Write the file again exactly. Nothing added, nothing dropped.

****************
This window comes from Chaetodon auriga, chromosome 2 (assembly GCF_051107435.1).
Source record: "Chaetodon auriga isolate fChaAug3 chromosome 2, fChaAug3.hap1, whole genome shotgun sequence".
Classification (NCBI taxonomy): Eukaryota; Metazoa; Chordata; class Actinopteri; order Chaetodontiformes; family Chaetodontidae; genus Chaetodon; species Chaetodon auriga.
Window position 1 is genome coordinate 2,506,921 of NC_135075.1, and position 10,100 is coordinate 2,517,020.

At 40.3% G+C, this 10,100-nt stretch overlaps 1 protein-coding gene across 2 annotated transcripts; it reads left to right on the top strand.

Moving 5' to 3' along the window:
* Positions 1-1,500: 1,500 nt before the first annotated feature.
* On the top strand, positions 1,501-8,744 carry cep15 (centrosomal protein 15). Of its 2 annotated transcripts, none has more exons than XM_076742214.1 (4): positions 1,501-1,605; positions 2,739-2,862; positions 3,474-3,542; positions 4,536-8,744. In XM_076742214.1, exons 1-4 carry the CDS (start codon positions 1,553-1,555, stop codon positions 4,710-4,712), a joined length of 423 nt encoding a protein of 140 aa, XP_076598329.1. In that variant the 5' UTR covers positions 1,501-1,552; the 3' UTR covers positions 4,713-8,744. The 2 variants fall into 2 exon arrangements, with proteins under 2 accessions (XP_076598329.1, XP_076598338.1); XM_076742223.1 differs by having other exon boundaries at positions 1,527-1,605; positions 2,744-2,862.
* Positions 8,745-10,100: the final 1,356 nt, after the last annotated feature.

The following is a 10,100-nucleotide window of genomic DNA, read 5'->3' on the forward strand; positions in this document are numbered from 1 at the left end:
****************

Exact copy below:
This window comes from Chaetodon auriga, chromosome 2 (assembly GCF_051107435.1).
Source record: "Chaetodon auriga isolate fChaAug3 chromosome 2, fChaAug3.hap1, whole genome shotgun sequence".
Classification (NCBI taxonomy): Eukaryota; Metazoa; Chordata; class Actinopteri; order Chaetodontiformes; family Chaetodontidae; genus Chaetodon; species Chaetodon auriga.
Window position 1 is genome coordinate 2,506,921 of NC_135075.1, and position 10,100 is coordinate 2,517,020.

At 40.3% G+C, this 10,100-nt stretch overlaps 1 protein-coding gene across 2 annotated transcripts; it reads left to right on the top strand.

Moving 5' to 3' along the window:
* Positions 1-1,500: 1,500 nt before the first annotated feature.
* On the top strand, positions 1,501-8,744 carry cep15 (centrosomal protein 15). Of its 2 annotated transcripts, none has more exons than XM_076742214.1 (4): positions 1,501-1,605; positions 2,739-2,862; positions 3,474-3,542; positions 4,536-8,744. In XM_076742214.1, exons 1-4 carry the CDS (start codon positions 1,553-1,555, stop codon positions 4,710-4,712), a joined length of 423 nt encoding a protein of 140 aa, XP_076598329.1. In that variant the 5' UTR covers positions 1,501-1,552; the 3' UTR covers positions 4,713-8,744. The 2 variants fall into 2 exon arrangements, with proteins under 2 accessions (XP_076598329.1, XP_076598338.1); XM_076742223.1 differs by having other exon boundaries at positions 1,527-1,605; positions 2,744-2,862.
* Positions 8,745-10,100: the final 1,356 nt, after the last annotated feature.

The following is a 10,100-nucleotide window of genomic DNA, read 5'->3' on the forward strand; positions in this document are numbered from 1 at the left end: